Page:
The indicator known as average true range (ATR) can be used to develop a complete trading system or be used for entry or exit signals as part of a strategy. Professionals have used this volatility indicator for decades to improve their trading results. Find out how to use it and why you should give it a try.
What Is ATR?
The average true range is a volatility indicator. Volatility measures the strength of the price action and is often overlooked for clues on market direction. A better known volatility indicator is Bollinger Bands. In "Bollinger on Bollinger Bands" (2002), John Bollinger writes, "high volatility begets low, and low volatility begets high." Figure 1, below, focuses solely on volatility, omitting price, so we can see that volatility follows a clear cycle.
How close together the upper and lower Bollinger Bands are at any given time illustrates the degree of volatility the price is experiencing. We can see the lines start out fairly far apart on the left side of the graph and converge as they approach the middle of the chart. After nearly touching each other, they separate again, showing a period of high volatility followed by a period of low volatility.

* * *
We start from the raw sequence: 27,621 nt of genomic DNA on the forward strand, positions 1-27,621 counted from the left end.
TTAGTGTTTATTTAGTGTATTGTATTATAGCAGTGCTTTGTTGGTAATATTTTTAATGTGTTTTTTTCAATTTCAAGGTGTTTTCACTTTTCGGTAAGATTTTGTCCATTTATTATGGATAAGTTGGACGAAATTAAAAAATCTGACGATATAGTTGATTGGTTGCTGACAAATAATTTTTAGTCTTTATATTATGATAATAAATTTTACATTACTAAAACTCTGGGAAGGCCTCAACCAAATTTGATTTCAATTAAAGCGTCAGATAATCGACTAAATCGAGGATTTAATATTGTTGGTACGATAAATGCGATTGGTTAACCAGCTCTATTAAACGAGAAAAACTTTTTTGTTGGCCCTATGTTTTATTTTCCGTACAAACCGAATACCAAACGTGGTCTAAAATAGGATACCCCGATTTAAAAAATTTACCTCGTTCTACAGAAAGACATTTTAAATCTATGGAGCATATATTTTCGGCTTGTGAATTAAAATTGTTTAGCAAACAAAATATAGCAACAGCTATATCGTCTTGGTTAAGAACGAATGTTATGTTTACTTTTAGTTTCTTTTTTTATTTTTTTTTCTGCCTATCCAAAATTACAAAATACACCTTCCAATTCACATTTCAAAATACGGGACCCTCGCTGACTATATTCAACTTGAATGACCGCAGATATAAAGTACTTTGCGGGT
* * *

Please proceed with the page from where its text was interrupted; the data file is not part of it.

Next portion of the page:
Bollinger Bands are well known and can tell us a great deal about what is likely to happen in the future. Knowing a stock is likely to experience increased volatility after moving within a narrow range makes that stock worth putting on a trading watch list. When the breakout occurs, the stock is likely to experience a sharp move. For example, when Hansen Natural Corporation, which has since changed its name to Monster Beverage Corporation (MNST), broke out of the low volatility range in the middle of the chart (shown above), it nearly doubled in price over the next four months.
The ATR is another way of looking at volatility. In Figure 2, we see the same cyclical behavior in ATR (shown in the bottom section of the chart) as we saw with Bollinger Bands. Periods of low volatility, defined by low values of the ATR, are followed by large price moves.
Trading With ATR
The question traders face is how to profit from the volatility cycle. While the ATR doesn't tell us in which direction the breakout will occur, it can be added to the closing price, and the trader can buy whenever the next day's price trades above that value. This idea is shown in Figure 3. Trading signals occur relatively infrequently, but usually spot significant breakout points. The logic behind these signals is that, whenever price closes more than an ATR above the most recent close, a change in volatility has occurred. Taking a long position is betting that the stock will follow through in the upward direction.
ATR Exit Sign
Traders may choose to exit these trades by generating signals based on subtracting the value of the ATR from the close. The same logic applies to this rule – whenever price closes more than one ATR below the most recent close, a significant change in the nature of the market has occurred. Closing a long position becomes a safe bet, because the stock is likely to enter a trading range or reverse direction at this point.